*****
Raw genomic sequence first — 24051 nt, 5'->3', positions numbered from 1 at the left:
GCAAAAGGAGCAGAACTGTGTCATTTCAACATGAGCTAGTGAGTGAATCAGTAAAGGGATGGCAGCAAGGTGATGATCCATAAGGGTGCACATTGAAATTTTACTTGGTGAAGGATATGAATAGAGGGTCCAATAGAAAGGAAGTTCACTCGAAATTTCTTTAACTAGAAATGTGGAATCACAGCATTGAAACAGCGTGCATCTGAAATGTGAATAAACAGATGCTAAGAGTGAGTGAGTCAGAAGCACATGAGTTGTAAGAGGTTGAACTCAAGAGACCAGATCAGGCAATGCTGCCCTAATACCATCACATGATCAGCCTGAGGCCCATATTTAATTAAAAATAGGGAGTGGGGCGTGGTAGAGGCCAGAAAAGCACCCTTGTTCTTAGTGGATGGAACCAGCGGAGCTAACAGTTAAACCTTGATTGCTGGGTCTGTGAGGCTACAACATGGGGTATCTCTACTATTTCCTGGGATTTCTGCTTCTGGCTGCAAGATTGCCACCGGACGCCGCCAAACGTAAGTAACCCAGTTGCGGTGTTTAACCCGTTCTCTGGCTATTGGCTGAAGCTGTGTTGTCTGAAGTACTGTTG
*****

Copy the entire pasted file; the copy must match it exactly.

Raw genomic sequence first — 24051 nt, 5'->3', positions numbered from 1 at the left:
GCAAAAGGAGCAGAACTGTGTCATTTCAACATGAGCTAGTGAGTGAATCAGTAAAGGGATGGCAGCAAGGTGATGATCCATAAGGGTGCACATTGAAATTTTACTTGGTGAAGGATATGAATAGAGGGTCCAATAGAAAGGAAGTTCACTCGAAATTTCTTTAACTAGAAATGTGGAATCACAGCATTGAAACAGCGTGCATCTGAAATGTGAATAAACAGATGCTAAGAGTGAGTGAGTCAGAAGCACATGAGTTGTAAGAGGTTGAACTCAAGAGACCAGATCAGGCAATGCTGCCCTAATACCATCACATGATCAGCCTGAGGCCCATATTTAATTAAAAATAGGGAGTGGGGCGTGGTAGAGGCCAGAAAAGCACCCTTGTTCTTAGTGGATGGAACCAGCGGAGCTAACAGTTAAACCTTGATTGCTGGGTCTGTGAGGCTACAACATGGGGTATCTCTACTATTTCCTGGGATTTCTGCTTCTGGCTGCAAGATTGCCACCGGACGCCGCCAAACGTAAGTAACCCAGTTGCGGTGTTTAACCCGTTCTCTGGCTATTGGCTGAAGCTGTGTTGTCTGAAGTACTGTTG